Madame protocol tells all

Extracts of the address made by Dr. John Gooneratne at the launch of Manel Abeysekera’s memoirs “Madame-Sir: Career and Dilemmas of the first woman Diplomat in the Sri Lanka Foreign Service” at the Public Library auditorium recently.

Manel was my senior in the Foreign Service. And at the time I first met her she was already a well-rounded personality. And she was of the same happy nature as she is now. In fact, in the very first sentence of her book, she speaks of her “happy nature.”

Manel’s book covers a great variety of themes and scenes she deals with in her career as the first woman Diplomat in the Sri Lanka Foreign Service, from joining to quitting. It is not a ‘dry’ account of it. It deals with the pleasant and unpleasant aspects, the exhilarating and frustrating aspects of a foreign service officer’s life. I think Manel’s plump-happy-girl personality has a lot to do with how she views things, and how she sailed through her career.

I do not want to pre-empt what our guest speaker may say, but I want to mention just a couple of things that struck me reading Manel’s book. Manel can, I think, be called Madame Protocol for the role she played in the area of Protocol. She handled important events like the Colombo Non-Aligned Summit in 1976, and the crises that go with such large events.

Handling over 90 odd Heads of State is no mean feat. She gave a bit of her mind to Col. Gaddafi of Libya on the protocol procedures to be followed on his arrival. And several other such incidents she narrates. But, at the same time, she also put her ideas on Protocol down in writing in the form of a Protocol Manual for succeeding generations of Foreign Service Officers, a first so far in the Ministry of Foreign Affairs. That was typical of Manel. She wants to see what experiences she draws from what she does, and how it can help others. “We Scatter Light” is the motto of the College she went to in Colombo. I can see its influence on Manel.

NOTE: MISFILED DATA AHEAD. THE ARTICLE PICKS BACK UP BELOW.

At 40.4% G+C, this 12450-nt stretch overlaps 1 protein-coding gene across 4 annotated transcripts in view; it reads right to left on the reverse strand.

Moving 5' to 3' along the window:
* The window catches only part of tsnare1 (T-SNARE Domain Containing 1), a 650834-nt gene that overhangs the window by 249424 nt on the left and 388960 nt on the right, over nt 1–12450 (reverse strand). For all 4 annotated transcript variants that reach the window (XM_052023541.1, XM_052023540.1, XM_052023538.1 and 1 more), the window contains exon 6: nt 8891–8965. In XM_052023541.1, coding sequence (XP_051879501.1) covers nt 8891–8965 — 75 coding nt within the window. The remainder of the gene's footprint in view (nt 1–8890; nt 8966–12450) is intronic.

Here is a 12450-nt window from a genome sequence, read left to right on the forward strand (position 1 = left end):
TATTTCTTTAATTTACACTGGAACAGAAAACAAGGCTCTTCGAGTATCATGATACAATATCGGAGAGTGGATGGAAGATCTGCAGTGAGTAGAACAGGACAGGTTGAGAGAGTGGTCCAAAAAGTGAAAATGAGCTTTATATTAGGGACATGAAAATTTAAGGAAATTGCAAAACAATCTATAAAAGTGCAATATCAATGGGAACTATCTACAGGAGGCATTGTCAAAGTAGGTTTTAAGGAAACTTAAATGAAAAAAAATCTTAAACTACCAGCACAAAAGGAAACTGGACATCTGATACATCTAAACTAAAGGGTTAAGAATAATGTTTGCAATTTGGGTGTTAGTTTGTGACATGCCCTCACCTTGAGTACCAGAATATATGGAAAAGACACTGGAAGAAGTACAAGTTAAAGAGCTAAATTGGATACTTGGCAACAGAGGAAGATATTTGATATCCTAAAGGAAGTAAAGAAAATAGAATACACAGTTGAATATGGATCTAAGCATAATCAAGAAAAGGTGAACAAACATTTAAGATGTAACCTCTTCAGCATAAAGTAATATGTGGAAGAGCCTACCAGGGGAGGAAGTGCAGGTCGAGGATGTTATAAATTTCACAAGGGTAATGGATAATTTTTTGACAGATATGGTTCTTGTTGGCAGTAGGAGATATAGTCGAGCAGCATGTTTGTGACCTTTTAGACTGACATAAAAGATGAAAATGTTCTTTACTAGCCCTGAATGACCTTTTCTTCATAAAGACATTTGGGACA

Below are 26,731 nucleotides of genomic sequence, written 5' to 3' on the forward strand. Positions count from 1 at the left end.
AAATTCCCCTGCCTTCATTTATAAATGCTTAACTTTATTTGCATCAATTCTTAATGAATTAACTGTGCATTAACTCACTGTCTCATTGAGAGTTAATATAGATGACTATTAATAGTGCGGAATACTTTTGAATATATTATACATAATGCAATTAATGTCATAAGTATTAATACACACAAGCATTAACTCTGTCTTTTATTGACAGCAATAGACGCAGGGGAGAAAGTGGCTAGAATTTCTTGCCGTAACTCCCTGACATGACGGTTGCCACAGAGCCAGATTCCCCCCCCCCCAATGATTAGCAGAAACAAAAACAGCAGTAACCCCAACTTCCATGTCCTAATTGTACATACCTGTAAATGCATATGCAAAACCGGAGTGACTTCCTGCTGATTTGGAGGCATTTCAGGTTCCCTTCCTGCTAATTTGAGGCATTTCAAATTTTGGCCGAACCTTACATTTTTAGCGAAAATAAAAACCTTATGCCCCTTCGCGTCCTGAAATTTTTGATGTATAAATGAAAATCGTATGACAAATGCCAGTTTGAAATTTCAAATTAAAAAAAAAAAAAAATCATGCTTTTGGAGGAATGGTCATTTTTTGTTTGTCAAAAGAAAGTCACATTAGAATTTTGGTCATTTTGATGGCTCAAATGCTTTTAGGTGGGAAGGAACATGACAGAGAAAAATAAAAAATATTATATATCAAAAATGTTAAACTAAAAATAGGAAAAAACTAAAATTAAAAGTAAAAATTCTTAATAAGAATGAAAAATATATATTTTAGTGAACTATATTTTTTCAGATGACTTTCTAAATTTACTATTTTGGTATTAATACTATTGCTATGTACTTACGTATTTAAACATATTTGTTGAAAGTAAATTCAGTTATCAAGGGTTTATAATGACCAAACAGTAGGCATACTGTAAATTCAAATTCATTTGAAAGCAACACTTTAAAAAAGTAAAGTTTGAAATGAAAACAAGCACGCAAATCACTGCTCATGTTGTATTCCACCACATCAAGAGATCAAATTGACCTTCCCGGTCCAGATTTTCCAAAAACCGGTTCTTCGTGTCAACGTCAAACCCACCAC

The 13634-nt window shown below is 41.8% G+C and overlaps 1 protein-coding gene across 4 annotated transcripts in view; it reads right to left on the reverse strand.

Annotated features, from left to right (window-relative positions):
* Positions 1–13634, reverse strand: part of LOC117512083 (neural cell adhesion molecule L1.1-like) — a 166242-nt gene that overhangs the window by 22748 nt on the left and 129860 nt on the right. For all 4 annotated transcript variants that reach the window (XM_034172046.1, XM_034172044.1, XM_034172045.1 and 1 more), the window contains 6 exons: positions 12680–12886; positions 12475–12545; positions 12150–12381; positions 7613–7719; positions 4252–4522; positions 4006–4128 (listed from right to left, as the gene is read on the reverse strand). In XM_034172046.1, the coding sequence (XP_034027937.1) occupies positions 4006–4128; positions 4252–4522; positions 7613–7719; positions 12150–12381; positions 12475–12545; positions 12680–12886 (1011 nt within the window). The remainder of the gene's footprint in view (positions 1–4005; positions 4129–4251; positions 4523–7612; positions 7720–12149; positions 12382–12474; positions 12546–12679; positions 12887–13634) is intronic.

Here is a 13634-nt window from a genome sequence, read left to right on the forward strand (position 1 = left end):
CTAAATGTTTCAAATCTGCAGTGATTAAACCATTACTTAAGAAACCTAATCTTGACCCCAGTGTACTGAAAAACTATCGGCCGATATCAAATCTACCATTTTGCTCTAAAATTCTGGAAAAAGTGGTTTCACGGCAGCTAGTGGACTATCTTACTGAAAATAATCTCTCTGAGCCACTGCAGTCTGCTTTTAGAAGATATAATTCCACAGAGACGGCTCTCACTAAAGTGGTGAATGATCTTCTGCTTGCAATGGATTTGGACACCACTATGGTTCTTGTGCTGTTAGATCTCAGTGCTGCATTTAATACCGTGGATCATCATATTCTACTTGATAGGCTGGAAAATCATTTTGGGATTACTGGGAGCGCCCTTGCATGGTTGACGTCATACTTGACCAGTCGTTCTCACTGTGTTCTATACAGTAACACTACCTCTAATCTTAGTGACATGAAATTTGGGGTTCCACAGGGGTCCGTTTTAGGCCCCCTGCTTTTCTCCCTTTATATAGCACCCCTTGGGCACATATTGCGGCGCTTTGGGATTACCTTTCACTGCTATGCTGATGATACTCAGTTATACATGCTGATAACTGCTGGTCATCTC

Protocol is a very important part of diplomacy. And it is quite complicated and can be politically very sensitive. Unfortunately, in our time, some of us loathed having to be assigned any protocol duties.

For us protocol meant that one had to be dressed up like a tailor’s dummy, have a permanent grin from ear to ear, and have a cologne-dripped handkerchief to wipe off the sweat on one’s face just before the VIP arrived. That was protocol for us, and we hated it. Philosophically, also, we tended towards the minimalist school of attire, and cologne and scents were to be used only by ladies, except for after-shave lotion.

How does one train a newly-recruited diplomat? Actually the Ministry of Foreign Affairs had no set policy. It was a hit or miss thing. In Manel’s days they were sent to England. To make a pukka diplomat.

And after her British-training and a stint in Rome as a probationer, she was back in the Ministry, and assigned to the Asia Division. Manel says that one of the first assignments she got was to study the files on Kachchativu, the ownership of which, at that time, was disputed between Sri Lanka and India. She says she finished the assignment and handed the results of her study over to the Director. I am not sure what exactly they did with what she handed over.

I mention this somewhat obscure matter, because at the time we were recruited, the new recruits were looked upon as a bloody nuisance to our seniors when we reported for duty. It was not that they were hostile to you. It was just a question of - What the hell do you do with them? So we just hung around, went to the canteen and had a tea and cigarette, came back to our room, went for lunch, loafed around the Fort humming and singing the tune, popular at that time, – “Watching the girls go by - me oh my - What a lovely way to spend the afternoon.”